I love thumbing through Tweets, skimming research, statistics and findings. But some, like this one, shock and disturb me.
Foreign Affairs (@ForeignAffairs)
By 2030, mental illness will cost the world more than cancer, diabetes and respiratory diseases combined: ow.ly/GbPPR
The current and projected economic burden that disease bears globally predicts that “the largest source of those tremendous future costs would be mental disorders, which the report forecast would account for more than a third of the global economic burden of non-communicable diseases by 2030.”
Knowing that a quarter of the U.S. population will suffer from clinical depression at some point in their lives makes me thankful for Christian psychiatrists like my friend Dr. Karl Benzio. He founded and is executive director of Lighthouse Network, an addiction and mental-health counseling helpline.
After the rattling depression-linked suicide of actor Robin Williams last year, Dr. Benzio tried to help shed light on the tragedy…
“Depression comes from the wounds and adversities that we have trouble processing and finding an answer to. When compounded by self-medicating substance abuse, the ticking time bomb can go off at any time. No one is immune to the devastation caused by the tentacles of depression. Robin Williams’ tragic death is a grim reminder of how complex behavioral health issues are to understand, live with and treat. We need reform and awareness, and we need to bring God back into the healing process. Nothing else is powerful enough to bring lasting healing and transformation.”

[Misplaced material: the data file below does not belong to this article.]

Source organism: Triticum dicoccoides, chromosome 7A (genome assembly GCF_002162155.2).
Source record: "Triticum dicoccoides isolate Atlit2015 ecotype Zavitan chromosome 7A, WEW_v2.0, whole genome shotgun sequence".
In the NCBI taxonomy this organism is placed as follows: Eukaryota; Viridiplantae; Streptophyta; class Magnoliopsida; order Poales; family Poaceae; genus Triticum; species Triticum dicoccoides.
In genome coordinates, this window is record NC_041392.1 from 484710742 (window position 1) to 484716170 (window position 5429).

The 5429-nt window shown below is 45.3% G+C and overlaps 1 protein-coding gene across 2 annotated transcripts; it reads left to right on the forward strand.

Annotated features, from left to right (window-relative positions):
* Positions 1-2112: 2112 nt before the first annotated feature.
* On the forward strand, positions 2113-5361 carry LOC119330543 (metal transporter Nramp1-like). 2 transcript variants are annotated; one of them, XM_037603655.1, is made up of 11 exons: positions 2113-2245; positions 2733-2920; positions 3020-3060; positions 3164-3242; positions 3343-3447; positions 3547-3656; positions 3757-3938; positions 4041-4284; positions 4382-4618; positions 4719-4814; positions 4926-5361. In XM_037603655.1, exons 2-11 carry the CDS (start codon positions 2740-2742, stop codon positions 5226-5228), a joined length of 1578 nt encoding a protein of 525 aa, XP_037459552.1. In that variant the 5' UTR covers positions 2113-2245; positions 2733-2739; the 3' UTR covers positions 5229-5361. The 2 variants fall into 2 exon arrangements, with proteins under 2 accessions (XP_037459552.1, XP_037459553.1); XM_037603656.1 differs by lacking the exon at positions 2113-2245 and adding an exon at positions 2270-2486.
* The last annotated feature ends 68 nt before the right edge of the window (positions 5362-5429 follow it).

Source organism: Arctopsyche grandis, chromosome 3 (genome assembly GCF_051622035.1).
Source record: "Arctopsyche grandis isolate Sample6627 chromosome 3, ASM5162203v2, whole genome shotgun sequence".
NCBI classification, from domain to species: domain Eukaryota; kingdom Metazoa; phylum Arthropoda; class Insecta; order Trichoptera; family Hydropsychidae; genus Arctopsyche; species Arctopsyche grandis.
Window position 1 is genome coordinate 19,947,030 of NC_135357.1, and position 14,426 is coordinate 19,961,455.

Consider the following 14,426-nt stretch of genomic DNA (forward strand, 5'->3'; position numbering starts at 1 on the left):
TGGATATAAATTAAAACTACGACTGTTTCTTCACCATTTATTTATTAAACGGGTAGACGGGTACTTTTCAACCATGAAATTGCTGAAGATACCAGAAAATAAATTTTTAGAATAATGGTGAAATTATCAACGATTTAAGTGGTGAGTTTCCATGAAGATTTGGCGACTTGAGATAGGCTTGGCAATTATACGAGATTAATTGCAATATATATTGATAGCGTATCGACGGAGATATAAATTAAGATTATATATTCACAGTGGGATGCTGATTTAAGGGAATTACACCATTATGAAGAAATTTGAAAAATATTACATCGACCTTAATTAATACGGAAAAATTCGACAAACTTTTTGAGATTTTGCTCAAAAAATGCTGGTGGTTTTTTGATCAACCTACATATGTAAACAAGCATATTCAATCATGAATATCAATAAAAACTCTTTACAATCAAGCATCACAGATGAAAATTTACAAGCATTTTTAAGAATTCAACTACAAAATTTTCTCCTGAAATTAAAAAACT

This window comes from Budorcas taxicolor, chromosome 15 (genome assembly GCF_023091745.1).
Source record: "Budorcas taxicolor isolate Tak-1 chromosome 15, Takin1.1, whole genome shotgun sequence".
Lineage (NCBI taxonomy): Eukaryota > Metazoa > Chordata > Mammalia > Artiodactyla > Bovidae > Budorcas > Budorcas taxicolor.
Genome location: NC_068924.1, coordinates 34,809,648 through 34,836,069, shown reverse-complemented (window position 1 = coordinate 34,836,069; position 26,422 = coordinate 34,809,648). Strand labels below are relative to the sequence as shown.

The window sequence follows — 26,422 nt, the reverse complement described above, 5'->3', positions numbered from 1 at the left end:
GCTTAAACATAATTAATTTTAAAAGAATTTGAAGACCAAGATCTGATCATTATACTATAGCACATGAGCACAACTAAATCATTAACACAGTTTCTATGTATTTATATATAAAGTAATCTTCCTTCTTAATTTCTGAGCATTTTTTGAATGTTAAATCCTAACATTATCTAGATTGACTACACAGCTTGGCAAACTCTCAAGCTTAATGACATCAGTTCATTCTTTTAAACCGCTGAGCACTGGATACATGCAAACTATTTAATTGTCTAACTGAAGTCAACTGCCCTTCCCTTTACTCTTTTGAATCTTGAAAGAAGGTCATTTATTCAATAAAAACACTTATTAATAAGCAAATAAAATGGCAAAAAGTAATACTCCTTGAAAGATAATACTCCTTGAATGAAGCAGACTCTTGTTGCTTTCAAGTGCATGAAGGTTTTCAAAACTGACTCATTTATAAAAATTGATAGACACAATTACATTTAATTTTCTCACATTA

Mental illness is often the subject of criticism and debate. Many in the Church quibble over whether science and medicine or faith and the Bible are more effective approaches to treating mental health disorders.
Dr. Benzio believes the answer is both. The Christian way of life brings to the table characteristics and a source of strength that can battle everything from drug addiction and eating disorders to depression and suicidal thoughts. Without a doubt, coupling faith-based principles with treatment gives a greater chance for life to be restored. 
If someone you know suffers an injury or ailment, you tell them to go see a doctor. They are prescribed a course of treatment to return them to health. If someone you know suffers from a mental disorder, encourage them to do the same and reach out for help. It is available.
While I am saddened by what the economic statistics indicate about the state of our nation’s mental health, I am thankful that the people in my circle (I have a lot of 1 in 4’s) live in a time when help for mental illness is available—especially many wonderful Biblically-based options.
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